The Bodhisattva made no answer, for he understood the king to be deaf to all good sense, to all admonition. One by one the king cut off the limbs of the Great Being. First he cut off the other hand, then both arms, then the ears, the nose, and the ascetic’s feet. Still neither sorrow nor anger touched the ascetic as the sharp sword fell upon his body. The certain knowledge that the machinery of his body must one day come to an end, together with his ingrained practice of self restraint combined to keep the Muni strong and unperturbed. Even while watching his limbs fall away, he remained unshaken, though sore with grief at the sight of a king so fallen from right action.

In such a manner do the compassionate find it hard to bear not their own pain, but the sufferings of others.

The king, as soon as his cruel deed was done, fell prey to a fire-like fever. A fearsome noise shook the forest, and he ran blindly from the garden. Beneath his feet the earth opened, flames burst forth, and the king was gone.

The king’s attendants, confused and alarmed, called out in distress, assuming that the ascetic’s power had caused this catastrophe to happen; they were afraid that the ascetic would burn down the entire country in angry revenge. Fearfully approaching the ascetic, they bowed to him with joined palms and cried: “May the foolish king alone be fuel for the fire of your curses. His tortured mind alone has done this to you. Pray do not burn down his city! Do not destroy innocent people, women and children, the old and the sick, the holy and the poor! Being a lover of virtues, preserve both the realm of the king and your own righteousness!”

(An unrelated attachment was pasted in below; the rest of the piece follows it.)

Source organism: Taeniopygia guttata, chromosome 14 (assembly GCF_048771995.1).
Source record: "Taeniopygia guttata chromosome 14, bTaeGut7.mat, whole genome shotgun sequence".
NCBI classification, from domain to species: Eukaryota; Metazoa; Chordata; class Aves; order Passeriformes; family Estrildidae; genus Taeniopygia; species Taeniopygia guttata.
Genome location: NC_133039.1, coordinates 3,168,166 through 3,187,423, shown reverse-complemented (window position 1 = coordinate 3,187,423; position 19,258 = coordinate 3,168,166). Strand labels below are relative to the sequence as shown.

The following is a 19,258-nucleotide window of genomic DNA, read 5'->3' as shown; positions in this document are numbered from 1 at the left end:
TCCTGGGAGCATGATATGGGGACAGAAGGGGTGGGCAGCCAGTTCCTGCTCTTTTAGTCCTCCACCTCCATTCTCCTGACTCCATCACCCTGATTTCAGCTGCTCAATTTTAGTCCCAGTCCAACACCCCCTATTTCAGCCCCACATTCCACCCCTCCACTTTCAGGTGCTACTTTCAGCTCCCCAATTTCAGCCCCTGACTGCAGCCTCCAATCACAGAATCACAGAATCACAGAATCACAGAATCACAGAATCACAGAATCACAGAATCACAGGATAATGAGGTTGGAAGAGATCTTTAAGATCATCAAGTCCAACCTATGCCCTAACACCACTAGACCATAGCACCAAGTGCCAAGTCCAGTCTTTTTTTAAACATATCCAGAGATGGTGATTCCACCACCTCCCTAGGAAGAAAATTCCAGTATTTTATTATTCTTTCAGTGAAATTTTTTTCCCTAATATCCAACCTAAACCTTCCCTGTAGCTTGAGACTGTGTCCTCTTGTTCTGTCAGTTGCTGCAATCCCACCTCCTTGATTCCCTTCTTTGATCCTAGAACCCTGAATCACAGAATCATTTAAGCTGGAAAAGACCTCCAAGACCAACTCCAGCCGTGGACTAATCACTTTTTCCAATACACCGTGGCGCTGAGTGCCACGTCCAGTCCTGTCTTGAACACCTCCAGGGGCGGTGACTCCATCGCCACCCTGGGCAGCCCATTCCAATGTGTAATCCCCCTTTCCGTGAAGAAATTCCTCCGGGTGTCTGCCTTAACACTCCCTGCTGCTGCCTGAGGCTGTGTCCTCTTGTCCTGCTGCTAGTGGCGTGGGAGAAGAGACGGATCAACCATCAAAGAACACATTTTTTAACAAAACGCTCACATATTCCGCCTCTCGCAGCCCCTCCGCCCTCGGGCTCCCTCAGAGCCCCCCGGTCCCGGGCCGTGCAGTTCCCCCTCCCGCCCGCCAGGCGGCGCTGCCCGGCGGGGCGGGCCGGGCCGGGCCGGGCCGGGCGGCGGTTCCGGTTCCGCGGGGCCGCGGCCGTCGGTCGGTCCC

The Bodhisattva comforted them. “Good sirs, do not fear. Although the king saw fit to maim an innocent ascetic of the forest ― and so cut off my hands, feet, ears, and nose ― how could someone of my sort wish him harm, or even conceive of such a thought? May his life be long, and may no evil befall him.

“Subject to sorrow, death, and sickness, overcomes by desire and hatred, consumed by evil actions ― your king is to be pitied. Who would wish him to suffer? Who could be angry with him? Rather, let his sinful actions ripen on me! For one used to pleasure, meeting with misfortune is unbearable, even if it is not for long. Nonetheless, I am powerless to protect him. He has destroyed his own happiness. So why should I feel hatred toward him?

“Everyone born must deal with the suffering which arises from death and the like. It is birth alone which one must strive to avoid. For without existence, from what does suffering arise? Kalpa after kalpa I have lost my worthless body in innumerable ways. For what reason should I give up self-restraint on account of yet another poor frame? It would be like giving up a jewel for a straw. Dwelling in the forest, bound to my vow of renunciation, a preacher of forbearance, the prey of death, how could I feel desire for revenge? Do not fear me; depart in peace.”

And so, his constancy unshaken owing to his reliance on forbearance, this foremost of Munis accepted his audience as disciples. He then left his earthly dwelling and ascended to the heavenly realms.

Using this story, with the Muni as example, one can express the qualities of forbearance. With the king as example, one can express the harm which comes from impatience and rashness. This story is also to be told to explain the miserable consequences of sensual pleasures, saying: “In this manner sensual pleasures lead a man to become addicted to wicked behavior which will bring him to ruin.” This account also may be told with the object of showing the inconsistency of material prosperity.